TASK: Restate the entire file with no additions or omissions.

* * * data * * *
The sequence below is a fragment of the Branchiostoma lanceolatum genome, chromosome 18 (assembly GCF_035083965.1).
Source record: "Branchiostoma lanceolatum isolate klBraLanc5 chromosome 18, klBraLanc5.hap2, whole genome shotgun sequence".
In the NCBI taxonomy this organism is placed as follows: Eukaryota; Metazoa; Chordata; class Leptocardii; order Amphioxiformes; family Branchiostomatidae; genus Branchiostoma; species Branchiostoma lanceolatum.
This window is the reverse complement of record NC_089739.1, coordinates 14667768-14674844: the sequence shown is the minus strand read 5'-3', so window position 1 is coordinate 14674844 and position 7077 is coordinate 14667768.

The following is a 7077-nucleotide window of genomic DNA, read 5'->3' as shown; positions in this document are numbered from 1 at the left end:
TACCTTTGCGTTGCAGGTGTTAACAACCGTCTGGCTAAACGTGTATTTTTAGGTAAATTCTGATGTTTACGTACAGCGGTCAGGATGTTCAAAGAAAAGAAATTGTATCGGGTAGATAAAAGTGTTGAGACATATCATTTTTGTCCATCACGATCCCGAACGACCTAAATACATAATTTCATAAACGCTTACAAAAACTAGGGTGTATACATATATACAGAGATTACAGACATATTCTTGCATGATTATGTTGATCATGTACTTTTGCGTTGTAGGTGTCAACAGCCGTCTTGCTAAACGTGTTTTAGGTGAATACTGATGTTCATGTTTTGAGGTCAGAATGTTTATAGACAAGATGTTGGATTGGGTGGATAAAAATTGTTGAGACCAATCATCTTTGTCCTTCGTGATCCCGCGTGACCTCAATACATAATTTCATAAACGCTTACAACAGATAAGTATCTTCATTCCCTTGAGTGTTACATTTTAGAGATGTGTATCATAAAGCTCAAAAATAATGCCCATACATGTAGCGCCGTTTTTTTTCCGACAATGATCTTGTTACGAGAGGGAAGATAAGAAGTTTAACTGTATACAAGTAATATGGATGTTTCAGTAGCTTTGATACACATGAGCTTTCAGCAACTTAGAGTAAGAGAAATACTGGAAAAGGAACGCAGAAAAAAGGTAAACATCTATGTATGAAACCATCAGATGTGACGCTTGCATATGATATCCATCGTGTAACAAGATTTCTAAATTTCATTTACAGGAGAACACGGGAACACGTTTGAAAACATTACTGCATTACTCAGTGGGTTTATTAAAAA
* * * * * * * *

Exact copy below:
The sequence below is a fragment of the Branchiostoma lanceolatum genome, chromosome 18 (assembly GCF_035083965.1).
Source record: "Branchiostoma lanceolatum isolate klBraLanc5 chromosome 18, klBraLanc5.hap2, whole genome shotgun sequence".
In the NCBI taxonomy this organism is placed as follows: Eukaryota; Metazoa; Chordata; class Leptocardii; order Amphioxiformes; family Branchiostomatidae; genus Branchiostoma; species Branchiostoma lanceolatum.
This window is the reverse complement of record NC_089739.1, coordinates 14667768-14674844: the sequence shown is the minus strand read 5'-3', so window position 1 is coordinate 14674844 and position 7077 is coordinate 14667768.

The following is a 7077-nucleotide window of genomic DNA, read 5'->3' as shown; positions in this document are numbered from 1 at the left end:
TACCTTTGCGTTGCAGGTGTTAACAACCGTCTGGCTAAACGTGTATTTTTAGGTAAATTCTGATGTTTACGTACAGCGGTCAGGATGTTCAAAGAAAAGAAATTGTATCGGGTAGATAAAAGTGTTGAGACATATCATTTTTGTCCATCACGATCCCGAACGACCTAAATACATAATTTCATAAACGCTTACAAAAACTAGGGTGTATACATATATACAGAGATTACAGACATATTCTTGCATGATTATGTTGATCATGTACTTTTGCGTTGTAGGTGTCAACAGCCGTCTTGCTAAACGTGTTTTAGGTGAATACTGATGTTCATGTTTTGAGGTCAGAATGTTTATAGACAAGATGTTGGATTGGGTGGATAAAAATTGTTGAGACCAATCATCTTTGTCCTTCGTGATCCCGCGTGACCTCAATACATAATTTCATAAACGCTTACAACAGATAAGTATCTTCATTCCCTTGAGTGTTACATTTTAGAGATGTGTATCATAAAGCTCAAAAATAATGCCCATACATGTAGCGCCGTTTTTTTTCCGACAATGATCTTGTTACGAGAGGGAAGATAAGAAGTTTAACTGTATACAAGTAATATGGATGTTTCAGTAGCTTTGATACACATGAGCTTTCAGCAACTTAGAGTAAGAGAAATACTGGAAAAGGAACGCAGAAAAAAGGTAAACATCTATGTATGAAACCATCAGATGTGACGCTTGCATATGATATCCATCGTGTAACAAGATTTCTAAATTTCATTTACAGGAGAACACGGGAACACGTTTGAAAACATTACTGCATTACTCAGTGGGTTTATTAAAAA